As Mexican officials work to investigate a vehicle collision that has killed at least 53 immigrants and injured at least 50 more, we have to examine what role American immigration policy is playing in these tragedies and in the surge of migrants continuing to come north.
This latest accident happened Thursday when Mexican officials said a cargo truck filled with migrants from Central America rolled over and crashed into a bridge, according to the Associated Press.
The accident happened in the Mexican state of Chiapas, which is the first state migrants enter after crossing the Guatemalan border with Mexico. The details of this horrible crash are being revealed, as is the impact of America’s immigration policy that has done nothing to stem the flow of migrants.
More:In Mexico, we’ve seen destitute Haitian families heading north for weeks. Why was the US unprepared?
U.S. policy has proved increasingly deadly over the years, and it has done little to deter determined families running from deadly gangs, political instability, climate catastrophes and indigence in Central America, Haiti, South America and Africa. Recently, the Biden Administration was forced to reinstate the Migrant Protection Protocols, better known as Remain In Mexico, which requires asylum seekers to remain in Mexico as they apply and wait for their asylum cases to be heard.
This goes against international and federal law and the principle of non-refoulement – the policy of not returning refugees and asylum seekers who would face danger or severe insecurity if returned to their country of origin. But while the Biden administration was required to reinstate the policy, it also expanded it to include all migrants from the Western Hemisphere, most notably Haiti.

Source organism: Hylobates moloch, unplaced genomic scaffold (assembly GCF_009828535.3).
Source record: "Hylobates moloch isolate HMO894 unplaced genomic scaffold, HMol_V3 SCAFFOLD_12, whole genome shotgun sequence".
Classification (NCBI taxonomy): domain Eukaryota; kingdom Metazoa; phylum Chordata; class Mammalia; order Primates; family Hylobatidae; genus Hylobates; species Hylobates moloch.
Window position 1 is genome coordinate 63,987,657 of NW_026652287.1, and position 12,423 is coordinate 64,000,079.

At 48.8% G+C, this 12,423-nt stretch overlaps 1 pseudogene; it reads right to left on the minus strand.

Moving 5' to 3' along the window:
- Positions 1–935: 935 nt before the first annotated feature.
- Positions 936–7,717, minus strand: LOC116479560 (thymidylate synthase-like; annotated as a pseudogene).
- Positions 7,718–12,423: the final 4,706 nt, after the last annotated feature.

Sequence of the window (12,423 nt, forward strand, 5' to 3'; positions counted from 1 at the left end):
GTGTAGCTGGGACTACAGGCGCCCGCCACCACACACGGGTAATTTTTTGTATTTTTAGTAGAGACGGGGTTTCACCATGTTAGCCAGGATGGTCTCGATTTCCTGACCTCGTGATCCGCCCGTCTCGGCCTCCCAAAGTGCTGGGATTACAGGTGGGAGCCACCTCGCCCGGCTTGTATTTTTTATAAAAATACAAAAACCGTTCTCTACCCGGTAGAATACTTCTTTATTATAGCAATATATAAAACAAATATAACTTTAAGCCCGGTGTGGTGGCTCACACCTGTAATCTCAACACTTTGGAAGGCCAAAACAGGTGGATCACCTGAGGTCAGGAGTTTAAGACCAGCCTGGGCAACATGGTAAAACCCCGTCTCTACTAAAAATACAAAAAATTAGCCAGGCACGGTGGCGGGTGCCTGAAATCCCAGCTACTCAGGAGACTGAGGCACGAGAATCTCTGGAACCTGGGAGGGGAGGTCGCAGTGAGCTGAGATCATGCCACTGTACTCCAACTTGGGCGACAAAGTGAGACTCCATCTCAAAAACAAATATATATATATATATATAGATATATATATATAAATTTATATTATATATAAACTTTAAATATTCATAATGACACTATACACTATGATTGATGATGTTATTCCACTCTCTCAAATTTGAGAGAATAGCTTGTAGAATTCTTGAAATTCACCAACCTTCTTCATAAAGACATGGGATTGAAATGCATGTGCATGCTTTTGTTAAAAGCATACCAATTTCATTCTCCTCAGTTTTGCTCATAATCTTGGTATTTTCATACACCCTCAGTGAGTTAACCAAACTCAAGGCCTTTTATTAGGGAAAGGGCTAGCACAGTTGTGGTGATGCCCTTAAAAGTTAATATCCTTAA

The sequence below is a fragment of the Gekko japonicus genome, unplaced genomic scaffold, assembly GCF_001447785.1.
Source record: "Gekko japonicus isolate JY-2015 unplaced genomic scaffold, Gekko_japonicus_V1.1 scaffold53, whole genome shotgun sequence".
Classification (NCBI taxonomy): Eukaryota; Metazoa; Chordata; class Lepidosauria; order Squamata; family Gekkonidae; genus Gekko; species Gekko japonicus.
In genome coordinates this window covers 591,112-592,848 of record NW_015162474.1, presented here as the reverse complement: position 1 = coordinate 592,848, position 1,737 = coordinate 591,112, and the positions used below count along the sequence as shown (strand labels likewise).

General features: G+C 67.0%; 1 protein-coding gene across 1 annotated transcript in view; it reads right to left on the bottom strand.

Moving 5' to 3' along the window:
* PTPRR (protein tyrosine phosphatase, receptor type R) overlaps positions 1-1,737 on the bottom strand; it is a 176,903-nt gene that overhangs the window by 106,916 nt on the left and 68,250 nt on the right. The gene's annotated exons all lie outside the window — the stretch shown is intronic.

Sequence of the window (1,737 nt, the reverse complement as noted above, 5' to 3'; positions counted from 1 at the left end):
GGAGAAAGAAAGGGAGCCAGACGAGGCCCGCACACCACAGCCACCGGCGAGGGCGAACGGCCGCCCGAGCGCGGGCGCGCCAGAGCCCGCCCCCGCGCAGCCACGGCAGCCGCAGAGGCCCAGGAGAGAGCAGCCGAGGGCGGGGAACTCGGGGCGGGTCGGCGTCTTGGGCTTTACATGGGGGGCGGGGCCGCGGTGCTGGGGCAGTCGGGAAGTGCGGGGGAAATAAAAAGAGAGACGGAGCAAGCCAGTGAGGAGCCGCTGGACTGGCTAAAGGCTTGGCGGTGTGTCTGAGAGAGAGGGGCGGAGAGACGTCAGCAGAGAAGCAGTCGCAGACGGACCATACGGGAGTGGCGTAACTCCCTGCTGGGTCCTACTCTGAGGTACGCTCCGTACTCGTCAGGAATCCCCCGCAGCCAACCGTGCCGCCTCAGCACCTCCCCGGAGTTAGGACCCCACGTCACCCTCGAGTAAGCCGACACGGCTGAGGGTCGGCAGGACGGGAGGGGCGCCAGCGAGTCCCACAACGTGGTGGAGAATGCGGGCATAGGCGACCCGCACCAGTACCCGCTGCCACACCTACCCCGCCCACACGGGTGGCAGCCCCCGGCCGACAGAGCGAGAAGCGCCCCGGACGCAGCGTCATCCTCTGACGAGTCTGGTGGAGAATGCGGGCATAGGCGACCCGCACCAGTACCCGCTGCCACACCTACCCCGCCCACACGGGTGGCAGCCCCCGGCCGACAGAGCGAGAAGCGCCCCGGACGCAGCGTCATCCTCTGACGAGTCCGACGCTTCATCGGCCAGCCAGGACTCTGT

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It should come as no surprise that thousands of migrants are en route to the USA. I have written about it in the past months, and the migrant caravans dominate the news in Mexico.
We have known for months that families were coming en masse, unable to return to their countries of origin. We have also known that they face significant, horrific acts of violence if they are forced to remain in Mexico. Kidnappings, human trafficking, sexual assault and murder are commonplace among these incredibly vulnerable populations.
We have also known that Mexico cannot handle these populations, as the Mexican civil society and U.S. advocates have repeatedly reminded us.
These are the tired, the weak, the hungry and the brave. These are children and mothers who want nothing more than an education, a safe place to sleep, work and live their lives.
We know that these families are coming. I reiterate my call to this administration to partner with Canada and Mexico to find a humane and safe way to process migrants and let them make their asylum cases safely from the United States. It is their legal right to do so.
Surely, death by trailer tractor is not what we want for people who will risk everything just to make an honest living. There has to be a better way.
Carli Pierson is an attorney and an opinion writer at USA TODAY. Follow her on Twitter: @CarliPiersonEsq